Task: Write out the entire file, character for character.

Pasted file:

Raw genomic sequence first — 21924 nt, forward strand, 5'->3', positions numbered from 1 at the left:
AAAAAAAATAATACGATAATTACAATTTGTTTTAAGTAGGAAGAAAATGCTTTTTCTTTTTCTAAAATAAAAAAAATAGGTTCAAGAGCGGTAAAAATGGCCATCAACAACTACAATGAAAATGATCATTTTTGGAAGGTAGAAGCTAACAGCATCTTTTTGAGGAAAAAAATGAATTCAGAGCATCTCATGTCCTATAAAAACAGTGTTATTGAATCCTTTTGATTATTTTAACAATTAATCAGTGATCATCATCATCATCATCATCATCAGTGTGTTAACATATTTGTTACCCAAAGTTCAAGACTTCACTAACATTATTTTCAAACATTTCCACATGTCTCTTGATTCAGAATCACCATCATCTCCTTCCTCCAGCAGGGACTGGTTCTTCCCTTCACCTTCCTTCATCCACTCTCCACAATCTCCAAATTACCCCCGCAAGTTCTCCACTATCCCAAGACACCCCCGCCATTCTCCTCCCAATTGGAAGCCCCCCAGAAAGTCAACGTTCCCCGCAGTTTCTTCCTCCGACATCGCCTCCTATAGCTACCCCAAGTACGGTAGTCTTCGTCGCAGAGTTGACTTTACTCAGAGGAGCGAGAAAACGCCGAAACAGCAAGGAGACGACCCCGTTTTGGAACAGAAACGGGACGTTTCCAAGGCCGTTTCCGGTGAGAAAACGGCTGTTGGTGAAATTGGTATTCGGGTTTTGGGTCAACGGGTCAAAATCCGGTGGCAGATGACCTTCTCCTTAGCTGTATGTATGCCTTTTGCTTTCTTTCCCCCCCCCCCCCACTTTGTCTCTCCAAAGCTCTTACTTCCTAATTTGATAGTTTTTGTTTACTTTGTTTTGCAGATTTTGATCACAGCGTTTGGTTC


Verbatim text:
Raw genomic sequence first — 21924 nt, forward strand, 5'->3', positions numbered from 1 at the left:
AAAAAAAATAATACGATAATTACAATTTGTTTTAAGTAGGAAGAAAATGCTTTTTCTTTTTCTAAAATAAAAAAAATAGGTTCAAGAGCGGTAAAAATGGCCATCAACAACTACAATGAAAATGATCATTTTTGGAAGGTAGAAGCTAACAGCATCTTTTTGAGGAAAAAAATGAATTCAGAGCATCTCATGTCCTATAAAAACAGTGTTATTGAATCCTTTTGATTATTTTAACAATTAATCAGTGATCATCATCATCATCATCATCATCAGTGTGTTAACATATTTGTTACCCAAAGTTCAAGACTTCACTAACATTATTTTCAAACATTTCCACATGTCTCTTGATTCAGAATCACCATCATCTCCTTCCTCCAGCAGGGACTGGTTCTTCCCTTCACCTTCCTTCATCCACTCTCCACAATCTCCAAATTACCCCCGCAAGTTCTCCACTATCCCAAGACACCCCCGCCATTCTCCTCCCAATTGGAAGCCCCCCAGAAAGTCAACGTTCCCCGCAGTTTCTTCCTCCGACATCGCCTCCTATAGCTACCCCAAGTACGGTAGTCTTCGTCGCAGAGTTGACTTTACTCAGAGGAGCGAGAAAACGCCGAAACAGCAAGGAGACGACCCCGTTTTGGAACAGAAACGGGACGTTTCCAAGGCCGTTTCCGGTGAGAAAACGGCTGTTGGTGAAATTGGTATTCGGGTTTTGGGTCAACGGGTCAAAATCCGGTGGCAGATGACCTTCTCCTTAGCTGTATGTATGCCTTTTGCTTTCTTTCCCCCCCCCCCCCACTTTGTCTCTCCAAAGCTCTTACTTCCTAATTTGATAGTTTTTGTTTACTTTGTTTTGCAGATTTTGATCACAGCGTTTGGTTC